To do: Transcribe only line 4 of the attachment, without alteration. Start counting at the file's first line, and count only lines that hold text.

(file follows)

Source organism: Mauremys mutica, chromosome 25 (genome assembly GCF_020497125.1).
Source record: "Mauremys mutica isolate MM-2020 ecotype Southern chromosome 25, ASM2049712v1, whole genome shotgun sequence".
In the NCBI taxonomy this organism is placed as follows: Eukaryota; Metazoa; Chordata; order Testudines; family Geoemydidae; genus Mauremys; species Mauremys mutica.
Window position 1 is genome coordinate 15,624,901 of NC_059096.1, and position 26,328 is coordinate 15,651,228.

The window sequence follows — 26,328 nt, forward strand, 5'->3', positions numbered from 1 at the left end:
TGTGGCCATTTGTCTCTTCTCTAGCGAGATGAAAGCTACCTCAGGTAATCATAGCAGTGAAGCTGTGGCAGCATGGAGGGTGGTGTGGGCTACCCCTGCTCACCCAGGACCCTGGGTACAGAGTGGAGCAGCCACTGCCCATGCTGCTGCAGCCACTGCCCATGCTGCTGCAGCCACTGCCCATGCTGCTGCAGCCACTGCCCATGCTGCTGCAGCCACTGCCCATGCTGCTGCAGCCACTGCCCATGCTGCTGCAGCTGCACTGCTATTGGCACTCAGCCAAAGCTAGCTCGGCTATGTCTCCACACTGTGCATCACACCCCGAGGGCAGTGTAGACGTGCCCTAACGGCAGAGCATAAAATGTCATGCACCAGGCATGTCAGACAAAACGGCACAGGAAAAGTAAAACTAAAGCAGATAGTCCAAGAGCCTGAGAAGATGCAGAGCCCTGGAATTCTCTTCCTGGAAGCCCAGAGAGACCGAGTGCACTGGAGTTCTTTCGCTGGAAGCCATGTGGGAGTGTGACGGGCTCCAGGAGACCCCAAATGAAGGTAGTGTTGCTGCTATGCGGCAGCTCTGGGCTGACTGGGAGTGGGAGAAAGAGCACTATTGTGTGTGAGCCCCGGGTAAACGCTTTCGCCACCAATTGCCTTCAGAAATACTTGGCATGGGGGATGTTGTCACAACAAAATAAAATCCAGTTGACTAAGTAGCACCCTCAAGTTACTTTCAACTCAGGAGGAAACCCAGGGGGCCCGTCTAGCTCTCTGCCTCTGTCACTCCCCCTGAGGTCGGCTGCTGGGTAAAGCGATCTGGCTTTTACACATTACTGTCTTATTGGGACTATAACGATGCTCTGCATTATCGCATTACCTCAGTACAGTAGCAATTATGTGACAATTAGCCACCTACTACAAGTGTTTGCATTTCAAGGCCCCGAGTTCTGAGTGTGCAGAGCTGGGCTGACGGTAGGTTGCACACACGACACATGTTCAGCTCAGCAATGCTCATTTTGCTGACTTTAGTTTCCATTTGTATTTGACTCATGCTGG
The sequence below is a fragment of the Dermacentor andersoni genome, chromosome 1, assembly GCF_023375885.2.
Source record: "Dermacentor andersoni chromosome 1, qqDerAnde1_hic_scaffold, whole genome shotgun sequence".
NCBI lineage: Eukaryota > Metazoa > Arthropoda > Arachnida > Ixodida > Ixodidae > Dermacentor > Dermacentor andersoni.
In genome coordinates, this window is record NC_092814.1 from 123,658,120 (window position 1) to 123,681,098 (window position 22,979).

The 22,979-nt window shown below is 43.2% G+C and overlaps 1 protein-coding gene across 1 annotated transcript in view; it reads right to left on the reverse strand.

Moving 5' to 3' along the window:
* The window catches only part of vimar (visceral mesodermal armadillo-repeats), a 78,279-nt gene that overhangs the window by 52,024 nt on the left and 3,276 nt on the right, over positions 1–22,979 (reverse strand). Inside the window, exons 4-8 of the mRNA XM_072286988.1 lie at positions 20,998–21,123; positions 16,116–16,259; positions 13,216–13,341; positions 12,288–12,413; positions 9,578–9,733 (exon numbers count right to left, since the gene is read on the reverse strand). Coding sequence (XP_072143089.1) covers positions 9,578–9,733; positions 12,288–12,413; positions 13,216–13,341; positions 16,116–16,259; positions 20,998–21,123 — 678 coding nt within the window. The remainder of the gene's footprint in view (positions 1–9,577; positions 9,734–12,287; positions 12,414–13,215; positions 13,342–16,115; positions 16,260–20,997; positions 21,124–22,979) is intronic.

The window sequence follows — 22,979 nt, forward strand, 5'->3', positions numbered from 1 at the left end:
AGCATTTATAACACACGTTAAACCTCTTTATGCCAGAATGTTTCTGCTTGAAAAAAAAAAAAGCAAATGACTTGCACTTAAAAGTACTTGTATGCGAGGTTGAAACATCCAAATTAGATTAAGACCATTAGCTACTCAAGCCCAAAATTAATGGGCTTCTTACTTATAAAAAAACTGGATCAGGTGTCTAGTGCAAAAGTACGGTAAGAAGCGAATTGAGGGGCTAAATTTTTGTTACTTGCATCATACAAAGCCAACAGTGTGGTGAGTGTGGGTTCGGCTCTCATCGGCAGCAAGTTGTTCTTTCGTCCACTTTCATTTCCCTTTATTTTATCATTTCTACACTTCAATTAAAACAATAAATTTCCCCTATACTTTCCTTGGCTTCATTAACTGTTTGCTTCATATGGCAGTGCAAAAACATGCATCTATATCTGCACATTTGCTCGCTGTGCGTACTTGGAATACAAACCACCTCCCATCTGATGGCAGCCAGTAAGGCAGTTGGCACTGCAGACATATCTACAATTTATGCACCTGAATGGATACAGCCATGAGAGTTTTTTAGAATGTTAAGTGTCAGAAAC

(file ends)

Window position 1 is genome coordinate 15,624,901 of NC_059096.1, and position 26,328 is coordinate 15,651,228.